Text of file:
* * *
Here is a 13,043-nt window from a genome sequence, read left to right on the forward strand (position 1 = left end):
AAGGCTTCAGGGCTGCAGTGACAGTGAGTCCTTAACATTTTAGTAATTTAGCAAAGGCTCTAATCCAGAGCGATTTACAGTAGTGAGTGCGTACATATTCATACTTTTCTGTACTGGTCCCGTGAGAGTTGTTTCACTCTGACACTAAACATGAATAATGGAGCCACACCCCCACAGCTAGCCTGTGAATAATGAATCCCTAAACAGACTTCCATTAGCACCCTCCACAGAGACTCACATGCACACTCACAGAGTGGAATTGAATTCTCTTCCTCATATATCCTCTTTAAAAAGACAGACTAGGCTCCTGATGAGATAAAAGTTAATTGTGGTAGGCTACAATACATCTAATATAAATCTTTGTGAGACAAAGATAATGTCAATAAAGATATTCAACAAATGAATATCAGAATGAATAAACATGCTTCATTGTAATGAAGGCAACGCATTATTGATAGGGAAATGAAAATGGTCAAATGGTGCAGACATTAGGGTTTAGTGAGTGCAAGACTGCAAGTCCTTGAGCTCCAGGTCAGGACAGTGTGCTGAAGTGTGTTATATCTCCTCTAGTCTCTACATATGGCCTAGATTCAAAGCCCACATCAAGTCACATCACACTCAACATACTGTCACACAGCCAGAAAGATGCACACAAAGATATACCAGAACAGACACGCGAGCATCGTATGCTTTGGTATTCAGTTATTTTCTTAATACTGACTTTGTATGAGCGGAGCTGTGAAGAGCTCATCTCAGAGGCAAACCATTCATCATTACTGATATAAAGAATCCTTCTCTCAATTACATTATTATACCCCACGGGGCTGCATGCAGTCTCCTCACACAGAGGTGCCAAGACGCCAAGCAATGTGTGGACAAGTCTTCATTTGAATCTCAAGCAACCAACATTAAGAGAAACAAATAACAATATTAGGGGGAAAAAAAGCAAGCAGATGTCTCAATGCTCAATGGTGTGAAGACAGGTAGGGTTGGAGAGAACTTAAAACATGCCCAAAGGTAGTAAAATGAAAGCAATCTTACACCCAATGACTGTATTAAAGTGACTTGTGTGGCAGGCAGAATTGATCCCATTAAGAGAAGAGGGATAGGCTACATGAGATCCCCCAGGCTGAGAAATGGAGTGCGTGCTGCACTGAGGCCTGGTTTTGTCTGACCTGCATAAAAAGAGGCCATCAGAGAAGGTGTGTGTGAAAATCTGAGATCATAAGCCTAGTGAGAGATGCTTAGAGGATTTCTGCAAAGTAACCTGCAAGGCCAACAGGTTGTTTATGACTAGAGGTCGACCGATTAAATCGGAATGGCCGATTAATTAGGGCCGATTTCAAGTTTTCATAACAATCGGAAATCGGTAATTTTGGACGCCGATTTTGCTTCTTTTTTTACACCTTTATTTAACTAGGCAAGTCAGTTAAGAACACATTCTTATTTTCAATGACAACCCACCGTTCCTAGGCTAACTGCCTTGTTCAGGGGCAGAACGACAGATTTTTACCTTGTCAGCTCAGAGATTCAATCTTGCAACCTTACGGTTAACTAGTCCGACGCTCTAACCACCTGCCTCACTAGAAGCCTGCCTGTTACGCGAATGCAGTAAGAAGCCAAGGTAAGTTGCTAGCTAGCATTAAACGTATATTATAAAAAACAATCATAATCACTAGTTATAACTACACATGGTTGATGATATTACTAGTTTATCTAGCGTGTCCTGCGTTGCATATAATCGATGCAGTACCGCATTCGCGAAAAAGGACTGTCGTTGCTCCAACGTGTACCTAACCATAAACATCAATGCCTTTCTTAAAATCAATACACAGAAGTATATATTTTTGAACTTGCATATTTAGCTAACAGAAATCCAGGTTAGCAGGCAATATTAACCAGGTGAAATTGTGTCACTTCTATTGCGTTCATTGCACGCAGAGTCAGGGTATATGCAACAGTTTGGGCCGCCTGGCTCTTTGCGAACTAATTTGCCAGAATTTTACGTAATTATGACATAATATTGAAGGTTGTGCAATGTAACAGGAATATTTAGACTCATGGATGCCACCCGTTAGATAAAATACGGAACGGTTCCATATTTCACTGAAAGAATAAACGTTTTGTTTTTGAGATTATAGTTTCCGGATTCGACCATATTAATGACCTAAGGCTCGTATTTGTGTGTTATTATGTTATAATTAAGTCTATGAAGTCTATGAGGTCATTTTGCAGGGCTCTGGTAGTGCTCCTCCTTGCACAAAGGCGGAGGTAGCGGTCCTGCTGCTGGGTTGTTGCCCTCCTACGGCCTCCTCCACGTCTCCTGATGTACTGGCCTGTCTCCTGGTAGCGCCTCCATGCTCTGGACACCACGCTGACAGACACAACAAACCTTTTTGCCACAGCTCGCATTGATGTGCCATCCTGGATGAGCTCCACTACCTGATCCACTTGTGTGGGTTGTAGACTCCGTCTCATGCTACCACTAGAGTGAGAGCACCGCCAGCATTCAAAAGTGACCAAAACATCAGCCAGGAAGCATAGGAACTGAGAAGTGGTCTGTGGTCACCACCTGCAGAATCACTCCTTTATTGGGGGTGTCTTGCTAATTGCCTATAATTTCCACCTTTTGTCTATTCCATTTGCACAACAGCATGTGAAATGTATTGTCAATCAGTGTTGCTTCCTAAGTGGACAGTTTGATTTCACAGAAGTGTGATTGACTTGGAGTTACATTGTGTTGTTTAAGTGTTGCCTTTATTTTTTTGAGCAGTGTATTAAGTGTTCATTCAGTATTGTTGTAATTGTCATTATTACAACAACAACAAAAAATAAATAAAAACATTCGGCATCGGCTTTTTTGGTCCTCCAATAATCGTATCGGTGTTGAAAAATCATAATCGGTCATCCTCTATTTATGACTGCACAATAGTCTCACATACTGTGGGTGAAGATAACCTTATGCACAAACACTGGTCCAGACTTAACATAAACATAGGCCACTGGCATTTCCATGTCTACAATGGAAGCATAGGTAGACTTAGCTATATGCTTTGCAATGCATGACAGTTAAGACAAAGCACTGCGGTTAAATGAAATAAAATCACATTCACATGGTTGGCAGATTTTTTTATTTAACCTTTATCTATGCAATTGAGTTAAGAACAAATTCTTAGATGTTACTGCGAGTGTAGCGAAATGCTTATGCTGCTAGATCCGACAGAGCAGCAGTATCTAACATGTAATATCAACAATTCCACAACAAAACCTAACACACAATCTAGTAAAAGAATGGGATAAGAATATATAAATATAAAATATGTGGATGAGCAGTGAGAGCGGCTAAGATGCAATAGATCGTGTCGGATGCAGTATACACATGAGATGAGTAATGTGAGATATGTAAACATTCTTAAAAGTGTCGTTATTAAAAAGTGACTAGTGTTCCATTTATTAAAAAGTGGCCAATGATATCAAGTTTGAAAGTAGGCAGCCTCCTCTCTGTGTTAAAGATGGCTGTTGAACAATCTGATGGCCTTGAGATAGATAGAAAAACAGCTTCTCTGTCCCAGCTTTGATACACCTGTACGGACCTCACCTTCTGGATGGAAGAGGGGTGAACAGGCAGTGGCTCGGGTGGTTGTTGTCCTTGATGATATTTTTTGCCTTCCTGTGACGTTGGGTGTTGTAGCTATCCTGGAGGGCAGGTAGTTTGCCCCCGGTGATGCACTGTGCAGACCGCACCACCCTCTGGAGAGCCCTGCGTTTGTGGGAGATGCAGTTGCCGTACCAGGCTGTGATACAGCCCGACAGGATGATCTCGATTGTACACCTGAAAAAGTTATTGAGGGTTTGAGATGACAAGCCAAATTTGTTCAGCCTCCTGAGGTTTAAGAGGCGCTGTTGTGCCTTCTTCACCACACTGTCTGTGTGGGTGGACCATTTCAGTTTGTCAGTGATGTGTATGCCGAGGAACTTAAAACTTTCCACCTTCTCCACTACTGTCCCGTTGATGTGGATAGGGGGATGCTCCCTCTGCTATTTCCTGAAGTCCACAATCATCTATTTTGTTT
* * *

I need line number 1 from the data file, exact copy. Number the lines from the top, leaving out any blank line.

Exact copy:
Here is a 13,043-nt window from a genome sequence, read left to right on the forward strand (position 1 = left end):